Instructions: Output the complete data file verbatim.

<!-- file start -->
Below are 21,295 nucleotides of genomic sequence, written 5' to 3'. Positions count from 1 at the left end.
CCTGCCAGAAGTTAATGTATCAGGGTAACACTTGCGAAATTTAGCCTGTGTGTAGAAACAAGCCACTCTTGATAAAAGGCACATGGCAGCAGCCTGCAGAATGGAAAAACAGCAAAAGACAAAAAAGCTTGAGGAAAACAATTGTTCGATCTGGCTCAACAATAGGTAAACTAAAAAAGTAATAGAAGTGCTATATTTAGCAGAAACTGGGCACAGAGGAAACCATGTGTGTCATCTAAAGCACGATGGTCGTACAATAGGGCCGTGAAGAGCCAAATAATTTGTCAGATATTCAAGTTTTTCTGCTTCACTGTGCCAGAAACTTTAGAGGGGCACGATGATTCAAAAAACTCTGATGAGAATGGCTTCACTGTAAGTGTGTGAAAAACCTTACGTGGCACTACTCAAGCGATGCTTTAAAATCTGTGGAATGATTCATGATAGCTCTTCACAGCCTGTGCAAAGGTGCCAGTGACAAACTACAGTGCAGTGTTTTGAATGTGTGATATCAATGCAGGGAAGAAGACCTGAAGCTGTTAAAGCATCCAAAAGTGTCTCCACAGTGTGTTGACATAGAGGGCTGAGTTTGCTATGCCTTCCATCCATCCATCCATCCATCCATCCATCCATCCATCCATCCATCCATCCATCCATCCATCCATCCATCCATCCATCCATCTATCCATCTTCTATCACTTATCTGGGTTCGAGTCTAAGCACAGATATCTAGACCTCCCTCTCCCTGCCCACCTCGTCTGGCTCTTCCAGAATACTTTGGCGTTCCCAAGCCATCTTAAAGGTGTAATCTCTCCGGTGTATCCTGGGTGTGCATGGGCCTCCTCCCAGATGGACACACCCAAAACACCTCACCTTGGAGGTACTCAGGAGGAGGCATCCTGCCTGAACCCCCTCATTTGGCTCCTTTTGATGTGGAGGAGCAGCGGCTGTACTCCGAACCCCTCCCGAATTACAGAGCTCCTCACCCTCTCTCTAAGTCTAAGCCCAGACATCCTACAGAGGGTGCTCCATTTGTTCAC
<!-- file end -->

Below are 21,295 nucleotides of genomic sequence, written 5' to 3'. Positions count from 1 at the left end.
CCTGCCAGAAGTTAATGTATCAGGGTAACACTTGCGAAATTTAGCCTGTGTGTAGAAACAAGCCACTCTTGATAAAAGGCACATGGCAGCAGCCTGCAGAATGGAAAAACAGCAAAAGACAAAAAAGCTTGAGGAAAACAATTGTTCGATCTGGCTCAACAATAGGTAAACTAAAAAAGTAATAGAAGTGCTATATTTAGCAGAAACTGGGCACAGAGGAAACCATGTGTGTCATCTAAAGCACGATGGTCGTACAATAGGGCCGTGAAGAGCCAAATAATTTGTCAGATATTCAAGTTTTTCTGCTTCACTGTGCCAGAAACTTTAGAGGGGCACGATGATTCAAAAAACTCTGATGAGAATGGCTTCACTGTAAGTGTGTGAAAAACCTTACGTGGCACTACTCAAGCGATGCTTTAAAATCTGTGGAATGATTCATGATAGCTCTTCACAGCCTGTGCAAAGGTGCCAGTGACAAACTACAGTGCAGTGTTTTGAATGTGTGATATCAATGCAGGGAAGAAGACCTGAAGCTGTTAAAGCATCCAAAAGTGTCTCCACAGTGTGTTGACATAGAGGGCTGAGTTTGCTATGCCTTCCATCCATCCATCCATCCATCCATCCATCCATCCATCCATCCATCCATCCATCCATCCATCCATCCATCCATCCATCCATCTATCCATCTTCTATCACTTATCTGGGTTCGAGTCTAAGCACAGATATCTAGACCTCCCTCTCCCTGCCCACCTCGTCTGGCTCTTCCAGAATACTTTGGCGTTCCCAAGCCATCTTAAAGGTGTAATCTCTCCGGTGTATCCTGGGTGTGCATGGGCCTCCTCCCAGATGGACACACCCAAAACACCTCACCTTGGAGGTACTCAGGAGGAGGCATCCTGCCTGAACCCCCTCATTTGGCTCCTTTTGATGTGGAGGAGCAGCGGCTGTACTCCGAACCCCTCCCGAATTACAGAGCTCCTCACCCTCTCTCTAAGTCTAAGCCCAGACATCCTACAGAGGGTGCTCCATTTGTTCAC